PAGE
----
Honey Bee Incubator

Honey Bee Heat Warms Up Fellow Pollinators for Early-Season Blooms

An incubator that draws excess heat from a honey bee hive warms up managed Osmia lignaria bees so they can pollinate early-blooming fruit trees such as cherry, apple, and almond. A new study shows the hivetop incubators are effective, with little effect on the honey bee hive temps below. Shown here is a hivetop incubator atop a honey bee hive, with a small exit hole from which O. lignaria bees can be seen emerging.

By Paige Embry

Honey bees (Apis mellifera) are the go-to pollinator for early-blooming fruit trees like cherries, apples, and almonds, but they aren’t the best pollinator for these crops. That title belongs to Osmia lignaria, often known as the blue orchard bee or BOB.

In the chilly days of early spring, BOBs fly more hours than honey bees and go out when it’s colder. They carry pollen, dry, in hairs on the underside of their abdomen where it may easily rub off when they flop into flowers, while honey bees carry pollen in tidy packets on their hind legs. BOBs are also flitters, moving from tree to tree rather than just working one plant like a honey bee often does—promoting the cross-pollination needed for some of these trees.

Lindsie McCabe, Ph.D., is a postdoctoral fellow with the U.S. Department of Agriculture’s Agricultural Research Service who led a recent study on practices for deploying Osmia lignaria bees for pollination in orchards. Here, McCabe pauses next to a O. lignaria nest box during the season after bloom and bee foraging. In the next box, tunnels with “mud caps” are nests filled with immature O. lignaria bees.

Lindsie McCabe, Ph.D., a postdoctoral fellow with the U.S. Department of Agriculture’s Agricultural Research Service, says, “Honey bees are very, very methodical in how they collect pollen, and blue orchard bees are just like, ‘I’m going to get all into this flower and rub it everywhere.’” What that behavior means is that several hundred female BOBs can pollinate an acre of early fruit as effectively as thousands of honey bees.

Part of the reason honey bees continue to dominate is that how to use them is well-established, while how to use BOBs is still a work in progress. A study published last week in the Journal of Economic Entomology focuses on a way to streamline one aspect of blue orchard bee management—waking them up from their winter’s sleep.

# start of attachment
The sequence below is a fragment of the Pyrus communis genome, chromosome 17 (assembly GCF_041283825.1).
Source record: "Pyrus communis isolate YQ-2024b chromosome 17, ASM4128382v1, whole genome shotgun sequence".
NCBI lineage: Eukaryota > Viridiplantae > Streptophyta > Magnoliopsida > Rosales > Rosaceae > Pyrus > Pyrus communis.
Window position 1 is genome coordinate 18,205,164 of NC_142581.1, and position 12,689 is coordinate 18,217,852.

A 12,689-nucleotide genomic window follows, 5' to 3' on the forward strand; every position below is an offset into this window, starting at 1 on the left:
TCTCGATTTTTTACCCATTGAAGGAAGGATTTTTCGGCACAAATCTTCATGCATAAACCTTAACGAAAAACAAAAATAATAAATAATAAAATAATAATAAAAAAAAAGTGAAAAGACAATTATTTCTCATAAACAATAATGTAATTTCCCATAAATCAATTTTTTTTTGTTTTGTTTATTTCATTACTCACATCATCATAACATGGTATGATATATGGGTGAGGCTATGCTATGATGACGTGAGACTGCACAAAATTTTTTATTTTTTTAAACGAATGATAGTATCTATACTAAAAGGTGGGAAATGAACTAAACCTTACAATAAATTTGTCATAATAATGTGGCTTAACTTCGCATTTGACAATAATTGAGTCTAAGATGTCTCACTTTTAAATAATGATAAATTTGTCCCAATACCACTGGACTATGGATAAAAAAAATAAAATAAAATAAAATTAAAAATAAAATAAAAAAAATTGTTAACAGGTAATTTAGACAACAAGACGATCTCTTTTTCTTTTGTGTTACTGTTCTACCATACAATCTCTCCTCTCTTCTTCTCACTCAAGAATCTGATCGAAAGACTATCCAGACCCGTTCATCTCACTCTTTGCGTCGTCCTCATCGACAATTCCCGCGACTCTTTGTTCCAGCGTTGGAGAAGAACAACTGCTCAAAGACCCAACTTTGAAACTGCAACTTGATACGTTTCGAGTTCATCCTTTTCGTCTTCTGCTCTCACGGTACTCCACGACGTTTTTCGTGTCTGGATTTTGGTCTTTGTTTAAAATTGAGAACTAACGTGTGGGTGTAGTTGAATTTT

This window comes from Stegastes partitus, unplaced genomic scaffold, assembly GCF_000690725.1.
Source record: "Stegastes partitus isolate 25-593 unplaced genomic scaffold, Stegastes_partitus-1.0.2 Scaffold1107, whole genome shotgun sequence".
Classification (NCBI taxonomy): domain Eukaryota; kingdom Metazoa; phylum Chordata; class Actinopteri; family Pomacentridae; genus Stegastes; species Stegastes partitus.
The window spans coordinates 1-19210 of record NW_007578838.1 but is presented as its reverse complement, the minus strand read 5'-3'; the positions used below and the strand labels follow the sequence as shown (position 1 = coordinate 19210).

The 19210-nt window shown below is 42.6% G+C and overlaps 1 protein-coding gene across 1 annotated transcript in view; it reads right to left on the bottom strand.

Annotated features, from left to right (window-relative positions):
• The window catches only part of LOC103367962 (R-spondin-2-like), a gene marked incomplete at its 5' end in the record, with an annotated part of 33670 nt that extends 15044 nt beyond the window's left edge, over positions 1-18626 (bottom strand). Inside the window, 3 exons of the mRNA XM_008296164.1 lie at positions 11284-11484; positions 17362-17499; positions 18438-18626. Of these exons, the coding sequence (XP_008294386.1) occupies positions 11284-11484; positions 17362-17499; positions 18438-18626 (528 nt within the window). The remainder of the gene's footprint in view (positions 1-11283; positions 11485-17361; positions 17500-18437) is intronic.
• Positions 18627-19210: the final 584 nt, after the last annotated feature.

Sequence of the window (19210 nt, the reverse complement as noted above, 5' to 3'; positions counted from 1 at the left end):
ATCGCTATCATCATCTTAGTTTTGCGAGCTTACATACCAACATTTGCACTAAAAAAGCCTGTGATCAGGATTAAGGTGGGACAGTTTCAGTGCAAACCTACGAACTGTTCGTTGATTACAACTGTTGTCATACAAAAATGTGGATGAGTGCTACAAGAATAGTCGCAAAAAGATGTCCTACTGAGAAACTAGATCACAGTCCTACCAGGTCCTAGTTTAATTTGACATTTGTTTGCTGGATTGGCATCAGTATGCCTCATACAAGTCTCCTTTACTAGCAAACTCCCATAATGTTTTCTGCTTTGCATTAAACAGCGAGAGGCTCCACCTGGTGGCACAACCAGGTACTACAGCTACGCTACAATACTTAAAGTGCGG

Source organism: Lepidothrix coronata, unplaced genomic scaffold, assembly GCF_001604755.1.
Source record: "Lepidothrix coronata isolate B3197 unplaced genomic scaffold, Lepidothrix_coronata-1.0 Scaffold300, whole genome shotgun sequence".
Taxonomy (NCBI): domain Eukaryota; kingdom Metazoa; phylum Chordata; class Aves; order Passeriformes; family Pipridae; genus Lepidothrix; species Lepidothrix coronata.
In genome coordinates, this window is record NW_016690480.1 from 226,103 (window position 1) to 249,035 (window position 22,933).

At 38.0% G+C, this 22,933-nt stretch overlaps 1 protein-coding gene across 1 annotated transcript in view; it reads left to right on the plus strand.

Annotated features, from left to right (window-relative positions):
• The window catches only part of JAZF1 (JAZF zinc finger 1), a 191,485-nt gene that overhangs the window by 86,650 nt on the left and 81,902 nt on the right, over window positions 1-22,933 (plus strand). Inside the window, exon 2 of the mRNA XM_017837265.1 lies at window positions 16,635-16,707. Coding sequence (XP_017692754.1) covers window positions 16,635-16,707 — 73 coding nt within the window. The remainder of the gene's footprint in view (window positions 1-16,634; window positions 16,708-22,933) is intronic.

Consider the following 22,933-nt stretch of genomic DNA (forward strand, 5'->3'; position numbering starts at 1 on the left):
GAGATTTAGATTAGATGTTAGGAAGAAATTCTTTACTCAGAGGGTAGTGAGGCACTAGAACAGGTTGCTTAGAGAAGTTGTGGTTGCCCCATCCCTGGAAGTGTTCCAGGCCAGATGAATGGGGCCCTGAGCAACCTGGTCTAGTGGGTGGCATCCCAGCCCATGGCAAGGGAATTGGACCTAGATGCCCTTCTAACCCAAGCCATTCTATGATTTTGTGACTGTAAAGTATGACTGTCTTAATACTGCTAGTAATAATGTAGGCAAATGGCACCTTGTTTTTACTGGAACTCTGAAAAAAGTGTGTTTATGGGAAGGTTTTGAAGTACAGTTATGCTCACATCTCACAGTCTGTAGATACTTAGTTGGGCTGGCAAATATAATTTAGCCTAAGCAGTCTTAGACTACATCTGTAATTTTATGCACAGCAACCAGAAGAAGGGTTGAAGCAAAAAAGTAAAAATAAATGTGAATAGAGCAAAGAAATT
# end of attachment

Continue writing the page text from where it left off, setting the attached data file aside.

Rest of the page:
BOBs spend the winter as adults in cocoons in a hibernation-like state called diapause. Managed BOB cocoons are kept in cold storage and need to be warmed up before the bees will emerge. An easy, standardized way to do that hasn’t been developed. For example, one grower warmed the bees in her house. Two days usually worked, but when they wouldn’t rouse one year she stuck them in the bathroom with a space heater set to 85 degrees Fahrenheit. It worked, but bees in the house seems like an unlikely method to promote widespread BOB use.

Plus, any method of warming bees inside means they are then thrust out into the cold. “This can cause a problem sometimes,” says McCabe, “especially when you get cold snaps in the orchard or in the western U.S. when it gets really cold at night. … It seems to take them longer to emerge when they don’t have heat below them.”

To read the complete article go to; Honey Bee Heat Warms Up Fellow Pollinators for Early-Season Blooms (entomologytoday.org)

We are here to share current happenings in the bee industry. Bee Culture gathers and shares articles published by outside sources. For more information about this specific article, please visit the original publish source: Honey Bee Heat Warms Up Fellow Pollinators for Early-Season Blooms (entomologytoday.org)